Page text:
Structured serendipity: Building success at Design Factory Melbourne
During the 2023 UIIN Conference, we invited Anita Kocsis, Director of the Design Factory, Melbourne, from Swinburne University of Technology, to delve into the remarkable world of the Design Factory and its global network, unraveling the secrets behind their success: the art of collaboration, the enchantment of ‘structured serendipity’, and the boundless possibilities of cross-disciplinary work.
Join us as we discover how these principles fuel groundbreaking innovation and shape the future of creative problem-solving.
In this article, we summarise part of that conversation, but you can listen to the full interview in our podcast:
I know the global network of the Design Factory is intrinsic to all its success. Could you tell me more about what is Design Factory Melbourne and how collaborations factor in its work?
Quick recap: Design Factory Melbourne got to become part of the Design Factory Global Network in 2011, maybe even a little earlier, that started at Aalto University.
From there, the passion for collaboration, co-creation, change-making and innovation catalysts, has grown in this infectious rate now to 40 other innovation labs, hubs and research centres with their own special, unique flavour. That network is a trust network. It is a well understood way of working which makes collaboration across cultures, disciplines, expectations, and agendas with different industry partners far more realistic and easier.
One thing that I find very fascinating is the emphasis on co-creation in all that Design Factory does. What are the principles of co-creation that guide you in your work at Design Factory?
Our Design Factory’s DNA grew out of design thinking, design practice and, more recently, the term ‘applied innovation’ is something we are more comfortable with.
But if you think about it, every time Design Factory’s team members are involved in projects, we are known to ‘sprinkle the glitter’ magically in the room. Co-creation is hard work and being able to bring together people in teams to understand shared meaning, to come out with some sort of shared solution is what we do.
We use tools such as prototyping and structured serendipity opportunities in terms of the space and the place to offer people a chance to focus, to feel brave, to say those things and undertake activities, which are very important parts of the conditions for innovation, and co-creation is fundamental to that.
I’m very interested about the term ‘structured serendipity’.
That’s our special sauce. ‘Structured serendipity’ is about making the opportunities for our students, our researchers, our industry partners, really offering ways where they are forced to connect instead of lining up.
Making pasta, or icebreakers, or these sorts of methods in terms of teamwork, is one thing but the spaces and places are also important. Our labs are always offering up spaces that are moveable and, wherever we can, we structure high touch points, high opportunities for people to connect and reinforce a low-hierarchy environment.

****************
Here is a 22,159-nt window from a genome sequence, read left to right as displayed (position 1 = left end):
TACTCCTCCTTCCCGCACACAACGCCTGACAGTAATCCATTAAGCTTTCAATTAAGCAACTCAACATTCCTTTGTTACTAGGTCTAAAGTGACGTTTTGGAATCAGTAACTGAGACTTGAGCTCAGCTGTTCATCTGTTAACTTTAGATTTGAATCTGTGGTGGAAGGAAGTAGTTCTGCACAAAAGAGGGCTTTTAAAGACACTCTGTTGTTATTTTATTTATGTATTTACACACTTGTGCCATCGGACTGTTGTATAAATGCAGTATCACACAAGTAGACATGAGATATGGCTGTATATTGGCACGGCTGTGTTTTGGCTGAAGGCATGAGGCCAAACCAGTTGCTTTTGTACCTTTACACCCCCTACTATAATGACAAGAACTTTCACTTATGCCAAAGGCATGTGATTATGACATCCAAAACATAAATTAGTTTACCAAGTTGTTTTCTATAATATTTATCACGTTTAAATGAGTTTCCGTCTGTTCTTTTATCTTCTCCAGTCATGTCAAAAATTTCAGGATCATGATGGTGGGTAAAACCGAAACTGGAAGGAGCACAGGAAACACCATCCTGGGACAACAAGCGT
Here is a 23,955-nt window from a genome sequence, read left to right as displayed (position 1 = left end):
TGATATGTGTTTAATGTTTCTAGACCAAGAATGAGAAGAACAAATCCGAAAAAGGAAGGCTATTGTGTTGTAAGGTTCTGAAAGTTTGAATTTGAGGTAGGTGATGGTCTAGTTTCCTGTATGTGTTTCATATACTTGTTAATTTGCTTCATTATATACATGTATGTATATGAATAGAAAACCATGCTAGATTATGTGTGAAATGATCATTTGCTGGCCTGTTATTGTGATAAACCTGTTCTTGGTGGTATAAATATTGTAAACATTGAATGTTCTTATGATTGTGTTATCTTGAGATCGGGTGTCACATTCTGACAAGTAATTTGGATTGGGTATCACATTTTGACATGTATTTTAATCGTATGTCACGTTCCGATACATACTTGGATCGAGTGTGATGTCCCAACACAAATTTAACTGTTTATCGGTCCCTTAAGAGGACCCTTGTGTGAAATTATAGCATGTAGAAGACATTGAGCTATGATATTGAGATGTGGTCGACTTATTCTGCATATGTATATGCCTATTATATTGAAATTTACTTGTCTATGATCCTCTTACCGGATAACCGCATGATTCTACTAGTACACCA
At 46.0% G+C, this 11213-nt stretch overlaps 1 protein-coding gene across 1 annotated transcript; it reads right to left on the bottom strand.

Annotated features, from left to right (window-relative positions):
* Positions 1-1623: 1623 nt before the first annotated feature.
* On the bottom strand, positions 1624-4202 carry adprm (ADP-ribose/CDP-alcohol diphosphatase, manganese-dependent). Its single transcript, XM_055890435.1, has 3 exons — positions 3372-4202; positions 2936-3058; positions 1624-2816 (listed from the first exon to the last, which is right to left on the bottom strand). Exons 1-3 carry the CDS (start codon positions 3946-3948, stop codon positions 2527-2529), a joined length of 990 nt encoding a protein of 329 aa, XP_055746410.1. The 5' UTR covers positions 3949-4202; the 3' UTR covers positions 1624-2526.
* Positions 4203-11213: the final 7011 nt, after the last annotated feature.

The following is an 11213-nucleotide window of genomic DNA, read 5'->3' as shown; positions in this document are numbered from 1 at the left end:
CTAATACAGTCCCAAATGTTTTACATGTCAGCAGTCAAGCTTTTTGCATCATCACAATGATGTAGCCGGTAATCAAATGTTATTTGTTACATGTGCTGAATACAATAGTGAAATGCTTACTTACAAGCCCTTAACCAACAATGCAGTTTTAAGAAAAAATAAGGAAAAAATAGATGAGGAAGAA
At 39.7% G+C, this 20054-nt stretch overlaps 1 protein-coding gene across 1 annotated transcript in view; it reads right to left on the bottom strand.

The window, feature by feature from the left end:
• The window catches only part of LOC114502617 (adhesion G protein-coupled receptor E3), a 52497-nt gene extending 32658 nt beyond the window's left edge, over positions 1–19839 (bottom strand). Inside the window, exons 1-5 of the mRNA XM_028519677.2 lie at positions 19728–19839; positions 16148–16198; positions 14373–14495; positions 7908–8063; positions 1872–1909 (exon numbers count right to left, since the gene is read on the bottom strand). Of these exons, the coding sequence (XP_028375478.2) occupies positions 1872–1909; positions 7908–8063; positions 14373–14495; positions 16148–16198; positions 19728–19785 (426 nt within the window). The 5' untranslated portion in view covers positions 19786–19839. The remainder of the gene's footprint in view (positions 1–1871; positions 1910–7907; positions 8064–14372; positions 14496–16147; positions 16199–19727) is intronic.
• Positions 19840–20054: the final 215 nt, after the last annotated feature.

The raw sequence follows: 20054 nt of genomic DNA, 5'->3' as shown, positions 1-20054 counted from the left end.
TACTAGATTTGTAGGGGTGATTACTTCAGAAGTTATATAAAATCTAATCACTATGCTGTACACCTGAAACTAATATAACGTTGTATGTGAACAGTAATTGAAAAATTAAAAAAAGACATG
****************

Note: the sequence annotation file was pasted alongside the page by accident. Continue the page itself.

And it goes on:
If you’re a student sitting at a kitchen bench next to a CEO, for us, that’s where the magic happens, and we structure that. So, it is serendipitous, but it is also structured, and that’s part of underpinning our co-creation methodology.
Are there any other notable projects or achievements in the last ten plus years of Design Factory that you think are key to your journey to this point?
If I think about our portfolio of achievements, I think the first one is the people. When you see people who come to take a risk and work with us, when they move on to something else, they are in a much better place, with far more experience, a much stronger repertoire of practice, and an understanding of what it is to have super high moments but also fail forward.
The other achievements of course are the hundred plus industry partners who have also come along the journey with us and taken that dive. Either by bringing their industry questions to student projects or by being sold by our R&D innovation services team.
And the student projects are very varied, from ‘how do I stop a leaking caravan’ to ‘how do I help socialise a community to understand the role and value of hydrogen technology’. Our focus really is at that very early stage of the innovation pipeline.
We spend that time there because we help mitigate risk and we don’t want to end up people-rushing. Everyone wants to get to the shiny solution stage, but we find in our work with our industry partners and our research that the value is really at that very early stage of the innovation pipeline.
Interested in more insights like this?
You can listen now to Prof. Genevieve Bell, Director of the School of Cybernetics and the 3A Institute at the Australian National University, while she shares her experience and insights on the challenges and opportunities facing academia, the future of impactful research, and the importance of curiosity, community, and bravery in scholarly pursuits in this episode, or read our article on the Five characteristics of successful cultural change at universities.
Stay tuned for the next episode on this series and don’t forget to follow us on your preferred podcast platform!